Confessions of Awkward Athlete

These days, I spend every other Saturday driving around the Carolinas to cheer on our daughter and her fellow volleyball players.  And yes, I’m very proud of her.  But honestly, not for the reasons you think.  Five years ago, at the ripe old age of 10, she found a sport she was passionate about.  Despite being a head shorter than her teammates, she’s continued to hone her skills, starting on a “development team” and growing into a consistent player.  I’m proud that she’s been able to cultivate a level of self-confidence that only comes with becoming good at something physical and being part of a team.

While that may not be unusual for most kids today, it’s HUGE for me. You see, I never played team sports as a kid, for two reasons.  One, being Jewish, our family stereotypically focused on intellectual pursuits rather than physical ones.  And while this is changing, most of us can name famous Jewish athletes with the fingers on one hand.

Two, I always assumed my small stature precluded me from sports.  In fact, my fate as a non-athlete was sealed when I was just 6 years old. On my first day in first grade, we played Red Rover, Red Rover; you know, the game where there are two teams lined up across a field. One team calls over an opposing team member by singing, “Red Rover, Red Rover, bring Sally right over.”  It’s then Sally’s job to break through the other team’s wall of hand-holding children.   Except this Sally couldn’t break through — ever.  I was immediately convinced me that I was weak and uncoordinated.  From that moment on, I was last – really, dead last – to be picked for teams.  The glasses at 8 years old and braces, complete with headgear at 13, only perpetuated my awkwardness.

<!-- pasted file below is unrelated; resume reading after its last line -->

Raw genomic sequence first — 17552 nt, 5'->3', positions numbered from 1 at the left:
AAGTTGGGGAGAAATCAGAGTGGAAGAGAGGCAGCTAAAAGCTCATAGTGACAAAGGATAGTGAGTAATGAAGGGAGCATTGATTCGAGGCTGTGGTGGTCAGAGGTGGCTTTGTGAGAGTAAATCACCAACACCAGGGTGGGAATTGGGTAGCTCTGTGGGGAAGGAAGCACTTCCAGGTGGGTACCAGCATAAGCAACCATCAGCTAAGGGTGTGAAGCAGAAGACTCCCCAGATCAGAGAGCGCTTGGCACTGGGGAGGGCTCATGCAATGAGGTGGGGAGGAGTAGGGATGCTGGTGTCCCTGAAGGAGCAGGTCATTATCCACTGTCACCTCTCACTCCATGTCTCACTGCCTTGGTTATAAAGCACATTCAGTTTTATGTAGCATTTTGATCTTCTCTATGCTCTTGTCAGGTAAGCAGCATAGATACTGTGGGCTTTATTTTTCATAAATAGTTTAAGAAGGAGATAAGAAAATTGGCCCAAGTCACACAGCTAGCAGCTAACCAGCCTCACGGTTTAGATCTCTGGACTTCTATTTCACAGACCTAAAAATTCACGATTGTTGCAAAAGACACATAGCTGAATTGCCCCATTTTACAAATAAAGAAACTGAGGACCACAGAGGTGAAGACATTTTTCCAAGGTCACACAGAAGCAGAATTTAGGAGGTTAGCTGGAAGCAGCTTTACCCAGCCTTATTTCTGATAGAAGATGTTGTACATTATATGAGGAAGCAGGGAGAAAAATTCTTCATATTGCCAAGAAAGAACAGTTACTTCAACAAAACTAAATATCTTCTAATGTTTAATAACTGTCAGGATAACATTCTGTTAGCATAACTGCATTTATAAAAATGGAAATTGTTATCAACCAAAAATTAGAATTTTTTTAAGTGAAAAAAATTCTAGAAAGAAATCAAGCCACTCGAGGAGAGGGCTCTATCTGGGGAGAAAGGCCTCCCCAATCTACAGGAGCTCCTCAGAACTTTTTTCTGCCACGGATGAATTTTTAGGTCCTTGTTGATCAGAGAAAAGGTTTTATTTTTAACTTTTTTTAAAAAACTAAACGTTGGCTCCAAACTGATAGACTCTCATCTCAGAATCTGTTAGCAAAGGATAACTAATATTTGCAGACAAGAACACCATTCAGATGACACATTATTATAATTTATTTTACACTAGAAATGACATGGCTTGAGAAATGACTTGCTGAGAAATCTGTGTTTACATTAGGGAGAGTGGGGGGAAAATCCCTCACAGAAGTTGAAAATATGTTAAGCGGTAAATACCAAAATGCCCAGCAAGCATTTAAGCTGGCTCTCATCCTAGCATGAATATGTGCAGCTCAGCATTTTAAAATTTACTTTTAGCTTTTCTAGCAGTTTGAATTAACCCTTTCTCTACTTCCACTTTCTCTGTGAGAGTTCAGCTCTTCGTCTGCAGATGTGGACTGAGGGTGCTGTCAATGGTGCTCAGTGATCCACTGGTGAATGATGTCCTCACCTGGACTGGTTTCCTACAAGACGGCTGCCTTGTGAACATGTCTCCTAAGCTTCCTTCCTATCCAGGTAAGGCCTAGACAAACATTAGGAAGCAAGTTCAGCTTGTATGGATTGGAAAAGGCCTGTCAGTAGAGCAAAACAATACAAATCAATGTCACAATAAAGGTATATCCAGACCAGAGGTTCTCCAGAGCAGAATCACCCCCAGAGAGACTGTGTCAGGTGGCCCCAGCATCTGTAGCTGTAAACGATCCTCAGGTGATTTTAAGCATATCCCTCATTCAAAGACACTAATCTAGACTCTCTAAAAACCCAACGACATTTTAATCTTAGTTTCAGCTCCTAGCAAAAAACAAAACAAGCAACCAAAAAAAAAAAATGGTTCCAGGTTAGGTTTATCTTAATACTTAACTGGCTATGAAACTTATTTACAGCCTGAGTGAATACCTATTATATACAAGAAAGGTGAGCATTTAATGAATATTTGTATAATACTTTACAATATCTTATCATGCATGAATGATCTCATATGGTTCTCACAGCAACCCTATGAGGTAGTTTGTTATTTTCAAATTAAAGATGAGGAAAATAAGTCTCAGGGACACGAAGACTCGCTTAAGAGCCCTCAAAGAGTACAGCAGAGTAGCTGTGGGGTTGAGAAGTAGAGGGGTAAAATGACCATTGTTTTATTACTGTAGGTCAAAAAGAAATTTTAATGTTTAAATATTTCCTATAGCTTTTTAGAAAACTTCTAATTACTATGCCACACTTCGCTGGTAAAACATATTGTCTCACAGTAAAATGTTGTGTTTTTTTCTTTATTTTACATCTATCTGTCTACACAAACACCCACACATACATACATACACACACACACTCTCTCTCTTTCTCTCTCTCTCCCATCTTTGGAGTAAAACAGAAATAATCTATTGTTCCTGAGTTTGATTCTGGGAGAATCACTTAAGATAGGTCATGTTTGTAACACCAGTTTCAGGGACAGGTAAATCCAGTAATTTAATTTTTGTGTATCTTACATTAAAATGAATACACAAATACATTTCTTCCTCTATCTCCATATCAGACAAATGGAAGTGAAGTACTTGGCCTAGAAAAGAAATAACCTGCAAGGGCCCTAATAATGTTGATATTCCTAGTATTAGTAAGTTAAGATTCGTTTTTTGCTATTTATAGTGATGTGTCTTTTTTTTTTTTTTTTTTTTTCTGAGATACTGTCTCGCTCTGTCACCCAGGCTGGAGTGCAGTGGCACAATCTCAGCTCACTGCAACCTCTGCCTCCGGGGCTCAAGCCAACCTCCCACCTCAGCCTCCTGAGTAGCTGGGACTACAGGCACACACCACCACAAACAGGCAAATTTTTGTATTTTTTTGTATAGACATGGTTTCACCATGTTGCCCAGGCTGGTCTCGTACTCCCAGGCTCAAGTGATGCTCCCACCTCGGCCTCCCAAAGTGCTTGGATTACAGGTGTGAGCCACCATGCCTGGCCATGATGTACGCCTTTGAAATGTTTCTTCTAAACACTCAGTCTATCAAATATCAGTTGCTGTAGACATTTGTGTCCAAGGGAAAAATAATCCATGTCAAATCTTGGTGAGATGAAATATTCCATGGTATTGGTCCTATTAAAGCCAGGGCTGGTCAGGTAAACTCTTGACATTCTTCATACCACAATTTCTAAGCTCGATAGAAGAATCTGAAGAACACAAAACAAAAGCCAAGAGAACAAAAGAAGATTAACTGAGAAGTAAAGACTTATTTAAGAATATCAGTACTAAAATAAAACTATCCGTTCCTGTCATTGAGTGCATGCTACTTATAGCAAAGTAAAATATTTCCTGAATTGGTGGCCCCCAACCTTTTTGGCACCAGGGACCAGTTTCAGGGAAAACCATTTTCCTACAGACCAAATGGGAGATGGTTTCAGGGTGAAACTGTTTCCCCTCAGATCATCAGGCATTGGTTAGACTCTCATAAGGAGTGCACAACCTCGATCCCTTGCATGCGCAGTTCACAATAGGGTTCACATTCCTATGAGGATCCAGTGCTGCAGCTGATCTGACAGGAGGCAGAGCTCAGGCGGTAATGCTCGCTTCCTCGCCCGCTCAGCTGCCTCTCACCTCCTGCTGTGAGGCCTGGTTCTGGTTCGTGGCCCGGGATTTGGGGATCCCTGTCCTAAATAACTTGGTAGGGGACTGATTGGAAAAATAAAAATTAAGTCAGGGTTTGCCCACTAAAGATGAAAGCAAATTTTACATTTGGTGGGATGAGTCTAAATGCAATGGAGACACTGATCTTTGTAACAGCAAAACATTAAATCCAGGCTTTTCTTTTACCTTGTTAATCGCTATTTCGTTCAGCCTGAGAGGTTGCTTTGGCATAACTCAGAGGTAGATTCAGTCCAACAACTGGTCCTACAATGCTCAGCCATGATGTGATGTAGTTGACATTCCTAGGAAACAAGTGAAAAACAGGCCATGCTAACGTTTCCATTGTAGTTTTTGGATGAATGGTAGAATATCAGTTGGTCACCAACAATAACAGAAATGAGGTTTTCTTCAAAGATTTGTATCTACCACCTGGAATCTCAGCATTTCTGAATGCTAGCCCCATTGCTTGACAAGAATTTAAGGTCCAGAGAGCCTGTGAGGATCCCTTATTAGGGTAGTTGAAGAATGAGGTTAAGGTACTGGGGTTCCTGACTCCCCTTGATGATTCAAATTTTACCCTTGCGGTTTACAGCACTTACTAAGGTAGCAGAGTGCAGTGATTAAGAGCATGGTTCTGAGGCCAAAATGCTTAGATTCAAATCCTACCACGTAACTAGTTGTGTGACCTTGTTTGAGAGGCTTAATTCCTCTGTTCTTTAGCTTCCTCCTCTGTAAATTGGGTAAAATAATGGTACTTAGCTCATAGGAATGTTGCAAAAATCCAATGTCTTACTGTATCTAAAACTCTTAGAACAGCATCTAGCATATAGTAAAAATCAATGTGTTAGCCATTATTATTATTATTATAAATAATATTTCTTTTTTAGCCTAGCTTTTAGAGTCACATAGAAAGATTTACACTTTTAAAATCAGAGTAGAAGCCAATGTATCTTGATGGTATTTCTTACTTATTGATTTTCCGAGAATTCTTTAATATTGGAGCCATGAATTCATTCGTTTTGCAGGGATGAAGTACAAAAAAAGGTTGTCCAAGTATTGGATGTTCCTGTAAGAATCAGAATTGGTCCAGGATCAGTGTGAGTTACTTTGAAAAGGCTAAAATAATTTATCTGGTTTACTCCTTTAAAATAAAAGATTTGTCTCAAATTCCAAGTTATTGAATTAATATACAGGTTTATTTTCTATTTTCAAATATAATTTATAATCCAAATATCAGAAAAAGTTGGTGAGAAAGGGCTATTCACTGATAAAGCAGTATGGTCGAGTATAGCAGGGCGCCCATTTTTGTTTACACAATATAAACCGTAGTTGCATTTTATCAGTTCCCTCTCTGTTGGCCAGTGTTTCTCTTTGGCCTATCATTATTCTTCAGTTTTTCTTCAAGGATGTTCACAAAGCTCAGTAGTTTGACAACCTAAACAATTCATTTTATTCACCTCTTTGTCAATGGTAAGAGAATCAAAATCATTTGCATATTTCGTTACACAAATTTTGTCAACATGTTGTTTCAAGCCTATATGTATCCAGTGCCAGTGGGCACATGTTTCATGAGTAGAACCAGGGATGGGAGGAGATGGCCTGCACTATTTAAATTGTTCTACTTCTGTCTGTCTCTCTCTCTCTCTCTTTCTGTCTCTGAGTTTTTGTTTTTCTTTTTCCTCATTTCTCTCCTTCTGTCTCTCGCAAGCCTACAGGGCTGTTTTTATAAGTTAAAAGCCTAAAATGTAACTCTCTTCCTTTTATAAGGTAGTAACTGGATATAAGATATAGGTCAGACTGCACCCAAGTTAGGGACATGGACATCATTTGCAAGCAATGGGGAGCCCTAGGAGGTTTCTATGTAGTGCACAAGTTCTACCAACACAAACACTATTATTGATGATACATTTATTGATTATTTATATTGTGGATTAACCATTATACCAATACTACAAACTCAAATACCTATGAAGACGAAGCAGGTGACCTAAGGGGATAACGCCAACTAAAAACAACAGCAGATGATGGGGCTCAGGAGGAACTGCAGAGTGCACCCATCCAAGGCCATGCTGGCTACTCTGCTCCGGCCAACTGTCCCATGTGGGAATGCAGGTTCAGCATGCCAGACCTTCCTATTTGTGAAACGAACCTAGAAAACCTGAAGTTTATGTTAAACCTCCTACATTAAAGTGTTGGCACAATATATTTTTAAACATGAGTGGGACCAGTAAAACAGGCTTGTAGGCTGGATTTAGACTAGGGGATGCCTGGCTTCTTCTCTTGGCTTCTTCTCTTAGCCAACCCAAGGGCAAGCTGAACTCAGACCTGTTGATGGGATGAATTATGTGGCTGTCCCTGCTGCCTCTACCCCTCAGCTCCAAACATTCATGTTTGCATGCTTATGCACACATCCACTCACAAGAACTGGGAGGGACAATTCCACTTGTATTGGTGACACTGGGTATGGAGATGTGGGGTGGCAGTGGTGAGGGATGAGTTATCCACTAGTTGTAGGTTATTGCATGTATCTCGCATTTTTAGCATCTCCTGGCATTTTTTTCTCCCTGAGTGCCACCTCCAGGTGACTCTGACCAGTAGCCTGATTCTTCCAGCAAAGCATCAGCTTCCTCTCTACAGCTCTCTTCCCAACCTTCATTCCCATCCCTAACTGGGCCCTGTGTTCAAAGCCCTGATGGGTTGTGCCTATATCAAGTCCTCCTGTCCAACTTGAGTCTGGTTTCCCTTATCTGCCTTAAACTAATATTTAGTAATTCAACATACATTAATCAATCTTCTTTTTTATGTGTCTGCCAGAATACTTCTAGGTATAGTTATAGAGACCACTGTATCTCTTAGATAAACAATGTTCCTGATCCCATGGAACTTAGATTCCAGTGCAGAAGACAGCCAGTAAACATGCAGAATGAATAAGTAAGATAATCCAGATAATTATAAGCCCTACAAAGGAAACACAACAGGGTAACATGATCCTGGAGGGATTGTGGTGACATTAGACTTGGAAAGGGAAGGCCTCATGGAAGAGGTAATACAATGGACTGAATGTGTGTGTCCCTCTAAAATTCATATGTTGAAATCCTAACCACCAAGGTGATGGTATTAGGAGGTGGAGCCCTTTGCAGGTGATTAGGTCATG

This pattern continued for 6 more years, punctuated by horrific moments in phys ed classes. There were stints in outfield praying for the softball not to come in my direction. Those were followed by interminable moments at home plate, on display for all to see like a spot light was magically installed in the sky and pointed right at me. I would stood like a statue at home plate repeating, “please be a ball, please be a ball, please be a ball,” like it was some sacred mantra.

It wasn’t until I was 19 that my weakling self-image was shattered.  At college, my boyfriend and his roommate thought it would be funny to have me join the weightlifting club.  Both were heavy-duty weight lifters, religious in their fervor to become “buff.”  On a dare, they convinced all 88-pounds of me to go with them the weight club.  Under their tutelage, menu plans, and rigorous work out schedule, I gained 14 pounds of muscle in just 6 weeks.  I gained biceps and triceps that I never knew I had and developed 6-pack abs that any model would envy.

But much more than that, my self-confidence skyrocketed. I no longer shied away from physical activities and even connected a ball with a bat for the first time at 28 years old when I joined a company softball team.

What took me 19 years to understand, our daughter managed to conquer in just 13.  Much more self-assured than I was, she continues to surprise all of us with her freakishly strong physical and mental abilities.  And me?  I gave up the weightlifting about 14 years ago . . . I’m a yoga instructor now.

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